This white wine had us flicking through wine books, pouring over the names of more obscure grape varieties that are to be found on Corsica. The wine is classed as a Vin de France which allows for blending across regions but Clos Colombu appears to be purely of Corsican origin.
The grape that dominates white Corsican wine is the Vermentino (a synonym for the southern French Rolle); it’s the most widely planted variety on the island. It can be blended with the other popular white grape, the Ugni Blanc – also known as the Trebbiano Toscano in Italy. There you have it – I warned you we’d been doing a lot of research.
To the wine’s tasting. It was a clear lemon yellow with some evidence of its 12.5% alcohol. The nose was quite aromatic to begin with but faded after it had been opened for a while. The palate was attractive in its softness without being soupy, it kept some structure but again, rather like the nose, it betrayed its humbler origins after a while. There was no outstanding characteristic of the wine. Very drinkable, pleasant, nicely structured and interesting – a wine you’d be happy to part with £8 – 10 for.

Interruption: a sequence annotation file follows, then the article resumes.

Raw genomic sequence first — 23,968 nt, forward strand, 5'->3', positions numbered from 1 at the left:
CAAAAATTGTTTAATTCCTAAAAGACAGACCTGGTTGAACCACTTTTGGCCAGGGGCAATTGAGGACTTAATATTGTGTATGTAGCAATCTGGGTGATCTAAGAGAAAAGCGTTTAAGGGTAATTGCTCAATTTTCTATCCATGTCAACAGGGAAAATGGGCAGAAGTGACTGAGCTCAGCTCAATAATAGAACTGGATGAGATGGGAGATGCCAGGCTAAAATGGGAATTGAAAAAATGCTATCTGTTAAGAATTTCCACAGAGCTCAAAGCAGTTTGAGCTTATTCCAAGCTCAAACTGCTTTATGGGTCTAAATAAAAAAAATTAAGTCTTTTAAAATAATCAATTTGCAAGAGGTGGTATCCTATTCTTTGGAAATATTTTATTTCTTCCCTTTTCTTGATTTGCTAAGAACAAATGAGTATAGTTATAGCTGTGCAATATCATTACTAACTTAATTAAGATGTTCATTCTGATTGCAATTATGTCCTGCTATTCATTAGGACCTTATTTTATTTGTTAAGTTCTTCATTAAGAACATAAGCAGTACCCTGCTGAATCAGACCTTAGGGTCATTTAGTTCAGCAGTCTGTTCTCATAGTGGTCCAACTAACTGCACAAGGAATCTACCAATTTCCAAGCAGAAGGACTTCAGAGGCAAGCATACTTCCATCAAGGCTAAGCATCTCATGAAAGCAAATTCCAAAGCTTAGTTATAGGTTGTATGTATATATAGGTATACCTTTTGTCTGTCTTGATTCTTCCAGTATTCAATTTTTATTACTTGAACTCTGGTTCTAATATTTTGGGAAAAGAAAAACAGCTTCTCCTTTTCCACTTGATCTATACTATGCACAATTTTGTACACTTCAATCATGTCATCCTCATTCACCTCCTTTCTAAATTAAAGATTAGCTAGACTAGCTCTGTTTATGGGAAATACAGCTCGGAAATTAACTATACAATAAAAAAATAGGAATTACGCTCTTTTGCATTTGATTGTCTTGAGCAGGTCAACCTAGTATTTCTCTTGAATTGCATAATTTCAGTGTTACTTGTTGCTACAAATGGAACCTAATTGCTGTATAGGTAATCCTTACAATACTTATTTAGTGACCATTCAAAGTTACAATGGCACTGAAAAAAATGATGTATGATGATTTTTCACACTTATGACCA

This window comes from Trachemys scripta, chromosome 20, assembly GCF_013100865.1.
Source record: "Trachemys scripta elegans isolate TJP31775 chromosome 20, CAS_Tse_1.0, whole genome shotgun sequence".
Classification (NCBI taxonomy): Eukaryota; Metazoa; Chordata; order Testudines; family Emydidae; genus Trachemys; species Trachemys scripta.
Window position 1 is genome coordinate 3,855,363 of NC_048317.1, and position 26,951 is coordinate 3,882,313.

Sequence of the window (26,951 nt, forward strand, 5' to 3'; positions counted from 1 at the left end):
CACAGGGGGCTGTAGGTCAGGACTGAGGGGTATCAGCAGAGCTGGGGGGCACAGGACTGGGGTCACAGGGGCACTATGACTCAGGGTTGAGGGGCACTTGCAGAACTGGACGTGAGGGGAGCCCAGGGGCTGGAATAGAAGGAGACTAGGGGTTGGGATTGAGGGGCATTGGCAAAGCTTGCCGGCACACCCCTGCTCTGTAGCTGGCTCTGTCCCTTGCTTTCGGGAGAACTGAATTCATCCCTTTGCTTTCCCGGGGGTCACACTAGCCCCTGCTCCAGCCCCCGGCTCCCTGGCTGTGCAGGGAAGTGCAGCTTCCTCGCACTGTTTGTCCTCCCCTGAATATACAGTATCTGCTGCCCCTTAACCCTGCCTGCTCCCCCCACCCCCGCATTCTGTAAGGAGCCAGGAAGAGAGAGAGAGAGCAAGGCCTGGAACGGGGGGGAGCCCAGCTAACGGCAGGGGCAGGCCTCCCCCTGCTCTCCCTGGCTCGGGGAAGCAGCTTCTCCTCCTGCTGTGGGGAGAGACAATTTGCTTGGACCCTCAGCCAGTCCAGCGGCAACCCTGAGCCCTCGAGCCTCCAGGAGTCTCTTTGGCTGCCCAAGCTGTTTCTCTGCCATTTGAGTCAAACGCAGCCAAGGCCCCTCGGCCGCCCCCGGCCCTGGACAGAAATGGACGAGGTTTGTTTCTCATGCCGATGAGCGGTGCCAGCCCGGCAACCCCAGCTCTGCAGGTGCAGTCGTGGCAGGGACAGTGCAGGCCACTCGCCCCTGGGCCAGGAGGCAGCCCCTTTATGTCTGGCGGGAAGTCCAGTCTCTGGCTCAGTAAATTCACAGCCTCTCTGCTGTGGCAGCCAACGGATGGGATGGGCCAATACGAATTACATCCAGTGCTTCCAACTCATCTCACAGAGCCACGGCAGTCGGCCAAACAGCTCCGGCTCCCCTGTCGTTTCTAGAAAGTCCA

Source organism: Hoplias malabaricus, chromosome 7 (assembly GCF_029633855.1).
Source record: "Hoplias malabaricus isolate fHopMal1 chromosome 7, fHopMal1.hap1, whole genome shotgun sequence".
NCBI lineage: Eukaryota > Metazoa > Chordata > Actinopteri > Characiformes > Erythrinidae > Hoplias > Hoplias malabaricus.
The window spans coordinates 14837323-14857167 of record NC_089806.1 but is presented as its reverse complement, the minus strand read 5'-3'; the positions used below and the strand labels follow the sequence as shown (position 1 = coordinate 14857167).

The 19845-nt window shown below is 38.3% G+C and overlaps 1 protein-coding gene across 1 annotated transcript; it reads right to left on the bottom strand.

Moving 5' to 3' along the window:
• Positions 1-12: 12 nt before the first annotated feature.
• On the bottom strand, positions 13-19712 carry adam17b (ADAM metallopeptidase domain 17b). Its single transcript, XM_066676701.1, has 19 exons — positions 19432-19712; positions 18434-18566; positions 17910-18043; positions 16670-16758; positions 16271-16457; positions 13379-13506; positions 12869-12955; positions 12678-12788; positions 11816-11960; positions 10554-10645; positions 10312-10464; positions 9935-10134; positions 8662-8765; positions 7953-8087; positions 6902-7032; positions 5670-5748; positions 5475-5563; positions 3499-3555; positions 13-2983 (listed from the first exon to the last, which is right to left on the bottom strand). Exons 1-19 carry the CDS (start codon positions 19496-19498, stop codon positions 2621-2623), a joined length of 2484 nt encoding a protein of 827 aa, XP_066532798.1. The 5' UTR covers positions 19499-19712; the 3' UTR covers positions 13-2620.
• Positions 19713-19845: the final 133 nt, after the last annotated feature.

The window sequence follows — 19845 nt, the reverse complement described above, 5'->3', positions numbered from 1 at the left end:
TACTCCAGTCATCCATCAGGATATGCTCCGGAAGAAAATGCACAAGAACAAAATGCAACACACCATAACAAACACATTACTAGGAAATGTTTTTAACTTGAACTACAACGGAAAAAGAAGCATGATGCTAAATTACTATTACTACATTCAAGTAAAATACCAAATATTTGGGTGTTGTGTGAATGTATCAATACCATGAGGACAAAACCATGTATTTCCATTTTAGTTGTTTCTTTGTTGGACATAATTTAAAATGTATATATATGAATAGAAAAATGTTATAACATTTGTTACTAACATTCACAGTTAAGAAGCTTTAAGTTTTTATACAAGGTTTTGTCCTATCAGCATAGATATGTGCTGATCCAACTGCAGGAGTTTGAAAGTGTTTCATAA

Wine Society price is closer to £20. Yes, well. Enough said, I think.
[Richard: Geoff and I are both fans of the Wine Society and often recommend it but sometimes I think they oversell their wines. This is a decent wine but much too expensive for what you get, which isn’t, as Geoff indicates, a great deal.]